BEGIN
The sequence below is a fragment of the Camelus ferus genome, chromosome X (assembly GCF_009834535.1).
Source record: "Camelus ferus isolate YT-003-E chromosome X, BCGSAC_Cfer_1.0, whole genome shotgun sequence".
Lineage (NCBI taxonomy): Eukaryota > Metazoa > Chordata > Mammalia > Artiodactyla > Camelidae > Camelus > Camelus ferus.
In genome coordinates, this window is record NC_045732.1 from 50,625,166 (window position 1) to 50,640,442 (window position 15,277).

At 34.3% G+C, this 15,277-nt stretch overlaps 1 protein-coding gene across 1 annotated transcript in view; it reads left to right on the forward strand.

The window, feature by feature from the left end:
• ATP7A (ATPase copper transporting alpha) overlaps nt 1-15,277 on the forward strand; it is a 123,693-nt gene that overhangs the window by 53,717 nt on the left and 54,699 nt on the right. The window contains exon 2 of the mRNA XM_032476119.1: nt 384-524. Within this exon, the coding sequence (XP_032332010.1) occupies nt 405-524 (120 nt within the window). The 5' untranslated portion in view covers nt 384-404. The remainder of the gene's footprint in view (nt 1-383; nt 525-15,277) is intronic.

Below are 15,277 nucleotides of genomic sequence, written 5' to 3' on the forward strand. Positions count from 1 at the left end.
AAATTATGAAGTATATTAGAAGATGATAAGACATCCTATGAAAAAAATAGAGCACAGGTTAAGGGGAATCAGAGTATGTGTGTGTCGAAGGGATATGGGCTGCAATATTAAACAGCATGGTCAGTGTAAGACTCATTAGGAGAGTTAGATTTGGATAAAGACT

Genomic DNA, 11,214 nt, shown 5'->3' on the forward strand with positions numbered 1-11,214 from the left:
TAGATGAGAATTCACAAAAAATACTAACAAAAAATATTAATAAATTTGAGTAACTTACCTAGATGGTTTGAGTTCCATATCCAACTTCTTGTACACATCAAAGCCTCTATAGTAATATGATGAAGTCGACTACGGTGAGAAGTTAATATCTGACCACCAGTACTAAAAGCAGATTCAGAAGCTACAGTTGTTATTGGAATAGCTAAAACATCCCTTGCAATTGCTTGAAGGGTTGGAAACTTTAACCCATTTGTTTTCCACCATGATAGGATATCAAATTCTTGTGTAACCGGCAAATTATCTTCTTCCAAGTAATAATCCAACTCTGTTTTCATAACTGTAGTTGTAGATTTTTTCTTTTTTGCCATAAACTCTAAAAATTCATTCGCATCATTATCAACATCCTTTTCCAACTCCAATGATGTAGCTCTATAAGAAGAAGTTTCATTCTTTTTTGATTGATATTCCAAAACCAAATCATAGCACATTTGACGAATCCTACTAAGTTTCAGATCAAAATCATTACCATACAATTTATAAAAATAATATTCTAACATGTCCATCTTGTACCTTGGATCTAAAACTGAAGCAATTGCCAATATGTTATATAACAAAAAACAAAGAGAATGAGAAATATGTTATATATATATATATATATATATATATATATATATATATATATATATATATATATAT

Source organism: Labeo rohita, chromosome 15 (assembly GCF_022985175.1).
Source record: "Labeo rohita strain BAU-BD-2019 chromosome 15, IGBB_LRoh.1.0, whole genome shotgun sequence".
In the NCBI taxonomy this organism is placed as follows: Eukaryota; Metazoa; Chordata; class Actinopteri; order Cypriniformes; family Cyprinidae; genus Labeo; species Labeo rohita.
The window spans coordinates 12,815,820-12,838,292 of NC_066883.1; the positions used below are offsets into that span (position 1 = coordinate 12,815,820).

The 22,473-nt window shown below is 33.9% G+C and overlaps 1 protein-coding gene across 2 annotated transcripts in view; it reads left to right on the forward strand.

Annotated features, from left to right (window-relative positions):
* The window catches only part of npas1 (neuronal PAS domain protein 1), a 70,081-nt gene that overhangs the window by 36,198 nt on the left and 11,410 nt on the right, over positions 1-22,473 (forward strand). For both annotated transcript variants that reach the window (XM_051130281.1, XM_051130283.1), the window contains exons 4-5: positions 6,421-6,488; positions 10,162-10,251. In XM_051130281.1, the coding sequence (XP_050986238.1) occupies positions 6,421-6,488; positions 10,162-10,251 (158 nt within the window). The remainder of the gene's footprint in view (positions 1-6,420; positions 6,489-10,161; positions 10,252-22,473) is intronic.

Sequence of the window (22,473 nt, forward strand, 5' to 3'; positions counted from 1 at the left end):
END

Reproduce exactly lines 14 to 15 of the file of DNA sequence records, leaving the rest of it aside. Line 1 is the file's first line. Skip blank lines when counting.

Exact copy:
In the NCBI taxonomy this organism is placed as follows: Eukaryota; Metazoa; Chordata; class Actinopteri; order Cypriniformes; family Cyprinidae; genus Labeo; species Labeo rohita.
The window spans coordinates 12,815,820-12,838,292 of NC_066883.1; the positions used below are offsets into that span (position 1 = coordinate 12,815,820).